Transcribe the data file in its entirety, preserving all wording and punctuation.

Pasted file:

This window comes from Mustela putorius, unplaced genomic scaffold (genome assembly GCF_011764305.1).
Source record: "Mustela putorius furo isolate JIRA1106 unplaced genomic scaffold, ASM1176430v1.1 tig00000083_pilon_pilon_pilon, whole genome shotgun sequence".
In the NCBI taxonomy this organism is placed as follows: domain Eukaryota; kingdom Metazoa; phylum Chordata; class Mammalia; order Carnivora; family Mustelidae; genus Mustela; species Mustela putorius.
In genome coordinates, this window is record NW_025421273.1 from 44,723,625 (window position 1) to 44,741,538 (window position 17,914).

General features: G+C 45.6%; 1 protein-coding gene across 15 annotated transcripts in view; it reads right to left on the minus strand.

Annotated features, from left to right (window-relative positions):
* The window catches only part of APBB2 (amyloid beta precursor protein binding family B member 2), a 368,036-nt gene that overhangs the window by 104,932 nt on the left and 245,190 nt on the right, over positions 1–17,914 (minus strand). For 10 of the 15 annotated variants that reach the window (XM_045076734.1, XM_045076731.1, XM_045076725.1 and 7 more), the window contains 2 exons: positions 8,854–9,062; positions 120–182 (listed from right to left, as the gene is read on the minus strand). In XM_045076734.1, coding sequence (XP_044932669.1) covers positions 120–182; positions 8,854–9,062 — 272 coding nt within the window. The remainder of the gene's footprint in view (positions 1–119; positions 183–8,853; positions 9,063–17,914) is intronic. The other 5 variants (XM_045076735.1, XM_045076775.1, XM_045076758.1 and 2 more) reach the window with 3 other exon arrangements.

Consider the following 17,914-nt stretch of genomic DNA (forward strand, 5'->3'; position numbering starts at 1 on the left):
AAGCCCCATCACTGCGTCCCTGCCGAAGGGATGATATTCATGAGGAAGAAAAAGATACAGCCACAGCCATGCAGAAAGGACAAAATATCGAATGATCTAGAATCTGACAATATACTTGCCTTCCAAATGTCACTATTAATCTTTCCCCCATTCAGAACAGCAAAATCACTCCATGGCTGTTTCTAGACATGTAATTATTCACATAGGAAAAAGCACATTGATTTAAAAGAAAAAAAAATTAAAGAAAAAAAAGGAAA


This window comes from Mustela putorius, unplaced genomic scaffold (genome assembly GCF_011764305.1).
Source record: "Mustela putorius furo isolate JIRA1106 unplaced genomic scaffold, ASM1176430v1.1 tig00000083_pilon_pilon_pilon, whole genome shotgun sequence".
In the NCBI taxonomy this organism is placed as follows: domain Eukaryota; kingdom Metazoa; phylum Chordata; class Mammalia; order Carnivora; family Mustelidae; genus Mustela; species Mustela putorius.
In genome coordinates, this window is record NW_025421273.1 from 44,723,625 (window position 1) to 44,741,538 (window position 17,914).

General features: G+C 45.6%; 1 protein-coding gene across 15 annotated transcripts in view; it reads right to left on the minus strand.

Annotated features, from left to right (window-relative positions):
* The window catches only part of APBB2 (amyloid beta precursor protein binding family B member 2), a 368,036-nt gene that overhangs the window by 104,932 nt on the left and 245,190 nt on the right, over positions 1–17,914 (minus strand). For 10 of the 15 annotated variants that reach the window (XM_045076734.1, XM_045076731.1, XM_045076725.1 and 7 more), the window contains 2 exons: positions 8,854–9,062; positions 120–182 (listed from right to left, as the gene is read on the minus strand). In XM_045076734.1, coding sequence (XP_044932669.1) covers positions 120–182; positions 8,854–9,062 — 272 coding nt within the window. The remainder of the gene's footprint in view (positions 1–119; positions 183–8,853; positions 9,063–17,914) is intronic. The other 5 variants (XM_045076735.1, XM_045076775.1, XM_045076758.1 and 2 more) reach the window with 3 other exon arrangements.

Consider the following 17,914-nt stretch of genomic DNA (forward strand, 5'->3'; position numbering starts at 1 on the left):
AAGCCCCATCACTGCGTCCCTGCCGAAGGGATGATATTCATGAGGAAGAAAAAGATACAGCCACAGCCATGCAGAAAGGACAAAATATCGAATGATCTAGAATCTGACAATATACTTGCCTTCCAAATGTCACTATTAATCTTTCCCCCATTCAGAACAGCAAAATCACTCCATGGCTGTTTCTAGACATGTAATTATTCACATAGGAAAAAGCACATTGATTTAAAAGAAAAAAAAATTAAAGAAAAAAAAGGAAA